Excerpt from “How to Deal with Negative Emotions in 5 Mindful Steps” by Gavril Nikolaev
Thich Nhat Hanh teaches us that the first step in dealing with negative emotions is to recognize them.
Anticipate the tide by observing the feeling arising in you and acknowledging that at this moment you’re angry, sad, resentful, anxious.
Seeing that you’re in the grip of a negative feeling is a powerful first step in the healing process.
The first step in dealing with feelings is to recognize each feeling as it arises. The agent that does this is mindfulness. In the case of fear, for example, you bring out your mindfulness, look at your fear, and recognize it as fear. You know that fear springs from yourself and that mindfulness also springs from yourself. They are both in you, not fighting, but one taking care of the other. — Thich Nhat Hanh, Peace Is Every Step
Once you see the tide of negative emotions, the next step is not to turn away from it, but face it directly.
You might be frightened at first. The habitual response is either let the feeling control you or try to suppress it. Both are destructive and useless.
When you muster the courage to face the feeling directly, you’ll realize that it’s only the feeling.
It’s not you.
It is best not to say, “Go away, Fear. I don’t like you. You are not me.” It is much more effective to say, “Hello, Fear. How are you today?” Then you can invite the two aspects of yourself, mindfulness and fear, to shake hands as friends and become one. Doing this may seem frightening, but because you know that you are more than just your fear, you need not be afraid. As long as mindfulness is there, it can chaperone your fear. (…) Although your mindfulness may not be very powerful in the beginning, if you nourish it, it will become stronger. — Thich Nhat Hanh, Peace Is Every Step
Once you’ve merged with the feeling, try to be comfortable with it. Don’t let resistance take over and break the healing chain.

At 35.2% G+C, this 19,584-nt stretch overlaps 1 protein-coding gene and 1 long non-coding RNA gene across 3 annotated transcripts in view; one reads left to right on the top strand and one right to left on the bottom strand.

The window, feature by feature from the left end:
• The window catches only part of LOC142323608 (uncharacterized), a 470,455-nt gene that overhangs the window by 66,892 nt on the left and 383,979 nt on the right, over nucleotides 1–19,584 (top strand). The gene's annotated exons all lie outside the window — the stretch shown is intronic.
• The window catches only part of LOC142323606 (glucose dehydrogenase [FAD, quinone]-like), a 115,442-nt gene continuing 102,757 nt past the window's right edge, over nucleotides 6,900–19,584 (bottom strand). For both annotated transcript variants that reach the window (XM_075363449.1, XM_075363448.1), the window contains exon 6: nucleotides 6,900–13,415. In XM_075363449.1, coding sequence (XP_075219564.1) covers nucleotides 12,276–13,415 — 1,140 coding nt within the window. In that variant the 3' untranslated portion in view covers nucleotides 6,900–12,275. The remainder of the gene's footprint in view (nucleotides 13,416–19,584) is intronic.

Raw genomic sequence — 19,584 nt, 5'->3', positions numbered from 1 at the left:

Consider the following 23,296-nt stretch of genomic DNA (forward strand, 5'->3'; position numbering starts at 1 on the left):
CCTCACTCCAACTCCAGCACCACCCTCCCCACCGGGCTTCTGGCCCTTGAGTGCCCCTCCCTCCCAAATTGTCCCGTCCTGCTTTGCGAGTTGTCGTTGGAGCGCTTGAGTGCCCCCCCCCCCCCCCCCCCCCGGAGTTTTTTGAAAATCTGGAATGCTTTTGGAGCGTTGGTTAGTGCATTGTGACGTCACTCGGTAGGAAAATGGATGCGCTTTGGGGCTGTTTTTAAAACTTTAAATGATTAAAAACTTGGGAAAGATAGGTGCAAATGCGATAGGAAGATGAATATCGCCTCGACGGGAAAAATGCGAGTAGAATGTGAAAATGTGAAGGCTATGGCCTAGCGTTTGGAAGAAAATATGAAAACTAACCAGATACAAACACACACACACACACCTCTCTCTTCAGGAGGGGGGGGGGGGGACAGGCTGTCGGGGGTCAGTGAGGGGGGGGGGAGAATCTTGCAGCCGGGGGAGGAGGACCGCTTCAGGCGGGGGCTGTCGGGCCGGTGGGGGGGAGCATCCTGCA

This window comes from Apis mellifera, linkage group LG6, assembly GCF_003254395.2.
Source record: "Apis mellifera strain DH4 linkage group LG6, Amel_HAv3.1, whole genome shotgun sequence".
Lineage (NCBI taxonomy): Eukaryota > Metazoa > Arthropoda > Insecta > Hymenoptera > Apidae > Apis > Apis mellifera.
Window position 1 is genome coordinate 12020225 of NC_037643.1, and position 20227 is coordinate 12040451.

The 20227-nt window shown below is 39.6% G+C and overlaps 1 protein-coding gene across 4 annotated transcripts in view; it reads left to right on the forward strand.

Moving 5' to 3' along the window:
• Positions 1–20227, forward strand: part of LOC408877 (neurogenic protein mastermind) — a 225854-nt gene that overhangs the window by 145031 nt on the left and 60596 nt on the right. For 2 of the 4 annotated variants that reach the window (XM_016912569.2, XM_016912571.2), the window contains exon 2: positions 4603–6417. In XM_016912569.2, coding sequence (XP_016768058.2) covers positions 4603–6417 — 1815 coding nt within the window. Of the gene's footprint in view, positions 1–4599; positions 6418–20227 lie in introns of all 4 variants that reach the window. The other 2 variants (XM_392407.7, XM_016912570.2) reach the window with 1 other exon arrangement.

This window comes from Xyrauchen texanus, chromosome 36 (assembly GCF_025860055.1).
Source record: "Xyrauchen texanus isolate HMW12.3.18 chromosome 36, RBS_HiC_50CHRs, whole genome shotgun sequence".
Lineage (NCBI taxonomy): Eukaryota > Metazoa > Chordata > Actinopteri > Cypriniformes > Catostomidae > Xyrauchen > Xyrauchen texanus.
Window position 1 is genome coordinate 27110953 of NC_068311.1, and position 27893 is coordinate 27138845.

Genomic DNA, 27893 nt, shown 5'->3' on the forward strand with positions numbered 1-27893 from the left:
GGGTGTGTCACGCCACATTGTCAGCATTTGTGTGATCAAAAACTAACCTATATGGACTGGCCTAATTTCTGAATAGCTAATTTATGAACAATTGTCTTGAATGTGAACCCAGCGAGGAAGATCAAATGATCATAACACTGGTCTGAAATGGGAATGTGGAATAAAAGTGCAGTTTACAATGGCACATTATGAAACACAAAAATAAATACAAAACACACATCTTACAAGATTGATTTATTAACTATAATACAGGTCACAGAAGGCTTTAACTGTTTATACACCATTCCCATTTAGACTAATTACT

This is a perfect opportunity to practice mindful breathing. As you breathe in and out, you calm your mind and body.
You may also notice feeling taking refuge in the body and manifesting as tension in your chest, pounding sensation in your head, clenching fists and so on.
As you notice this tension, gently calm it with the power of awareness and gentleness.
You calm your feeling just by being with it, like a mother tenderly holding her crying baby. Feeling his mother’s tenderness, the baby will calm down and stop crying. The mother is your mindfulness, born from the depth of your consciousness, and it will tend the feeling of pain. A mother holding her baby is one with her baby. — Thich Nhat Hanh, Peace Is Every Step
Now that you’re concentrated, calm and see your negative feeling, it’s time to let it go.
But how exactly can you do that?
This step might be difficult if you don’t practice meditation or just started your journey. But here’s how it works.
When you let the feeling be, you let it go. There is no resistance in you, only clear seeing, understanding, and even compassion for yourself and your feeling.
…you feel at ease, even in the midst of fear, and you know that your fear will not grow into something that will overwhelm you. When you know that you are capable of taking care of your fear, it is already reduced to the minimum, becoming softer and not so unpleasant. — Thich Nhat Hanh, Peace Is Every Step
By letting negative feeling be and releasing it, you gain the ability to look deeply into what caused it.
You will discover that the root of negative feelings and unhappiness lies in your perceptions and certain beliefs that are deeply rooted in your subconsciousness.
Ask yourself why are you holding on to those beliefs and perceptions. Do you really need to control everything?
The answer will reveal itself to you once you ready.
This is a process similar to psychotherapy. Together with the patient, a therapist looks at the nature of the pain. Often, the therapist can uncover causes of suffering that stem from the way the patient looks at things, the beliefs he holds about himself, his culture, and the world. (…) The same is true when we use mindfulness to transform our feelings. After recognizing the feeling, becoming one with it, calming it down, and releasing it, we can look deeply into its causes, which are often based on inaccurate perceptions. As soon as we understand the causes and nature of our feelings, they begin to transform themselves. — Thich Nhat Hanh, Peace Is Every Step